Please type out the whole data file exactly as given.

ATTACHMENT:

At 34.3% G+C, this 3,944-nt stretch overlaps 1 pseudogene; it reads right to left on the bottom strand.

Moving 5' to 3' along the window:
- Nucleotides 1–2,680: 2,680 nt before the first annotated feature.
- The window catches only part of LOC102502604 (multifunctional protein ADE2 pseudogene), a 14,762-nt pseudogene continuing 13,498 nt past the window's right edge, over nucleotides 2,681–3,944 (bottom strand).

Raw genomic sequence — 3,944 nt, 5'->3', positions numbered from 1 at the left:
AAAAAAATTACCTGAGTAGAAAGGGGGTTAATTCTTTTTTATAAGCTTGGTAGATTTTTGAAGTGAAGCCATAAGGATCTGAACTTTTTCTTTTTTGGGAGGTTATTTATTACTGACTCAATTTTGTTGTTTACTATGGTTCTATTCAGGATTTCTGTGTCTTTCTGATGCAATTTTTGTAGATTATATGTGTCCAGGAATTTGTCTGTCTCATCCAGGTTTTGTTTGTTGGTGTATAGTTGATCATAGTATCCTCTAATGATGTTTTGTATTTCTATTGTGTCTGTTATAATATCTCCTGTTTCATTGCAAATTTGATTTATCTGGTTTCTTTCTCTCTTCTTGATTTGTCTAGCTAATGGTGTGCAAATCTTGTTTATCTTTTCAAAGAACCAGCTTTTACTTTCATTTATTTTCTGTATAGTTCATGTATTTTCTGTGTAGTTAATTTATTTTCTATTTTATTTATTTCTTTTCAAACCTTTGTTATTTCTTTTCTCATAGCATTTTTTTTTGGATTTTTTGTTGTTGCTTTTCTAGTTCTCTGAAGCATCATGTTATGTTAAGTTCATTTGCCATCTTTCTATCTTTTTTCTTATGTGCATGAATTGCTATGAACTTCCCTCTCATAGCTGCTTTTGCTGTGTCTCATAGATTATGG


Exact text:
At 34.3% G+C, this 3,944-nt stretch overlaps 1 pseudogene; it reads right to left on the bottom strand.

Moving 5' to 3' along the window:
- Nucleotides 1–2,680: 2,680 nt before the first annotated feature.
- The window catches only part of LOC102502604 (multifunctional protein ADE2 pseudogene), a 14,762-nt pseudogene continuing 13,498 nt past the window's right edge, over nucleotides 2,681–3,944 (bottom strand).

Raw genomic sequence — 3,944 nt, 5'->3', positions numbered from 1 at the left:
AAAAAAATTACCTGAGTAGAAAGGGGGTTAATTCTTTTTTATAAGCTTGGTAGATTTTTGAAGTGAAGCCATAAGGATCTGAACTTTTTCTTTTTTGGGAGGTTATTTATTACTGACTCAATTTTGTTGTTTACTATGGTTCTATTCAGGATTTCTGTGTCTTTCTGATGCAATTTTTGTAGATTATATGTGTCCAGGAATTTGTCTGTCTCATCCAGGTTTTGTTTGTTGGTGTATAGTTGATCATAGTATCCTCTAATGATGTTTTGTATTTCTATTGTGTCTGTTATAATATCTCCTGTTTCATTGCAAATTTGATTTATCTGGTTTCTTTCTCTCTTCTTGATTTGTCTAGCTAATGGTGTGCAAATCTTGTTTATCTTTTCAAAGAACCAGCTTTTACTTTCATTTATTTTCTGTATAGTTCATGTATTTTCTGTGTAGTTAATTTATTTTCTATTTTATTTATTTCTTTTCAAACCTTTGTTATTTCTTTTCTCATAGCATTTTTTTTTGGATTTTTTGTTGTTGCTTTTCTAGTTCTCTGAAGCATCATGTTATGTTAAGTTCATTTGCCATCTTTCTATCTTTTTTCTTATGTGCATGAATTGCTATGAACTTCCCTCTCATAGCTGCTTTTGCTGTGTCTCATAGATTATGG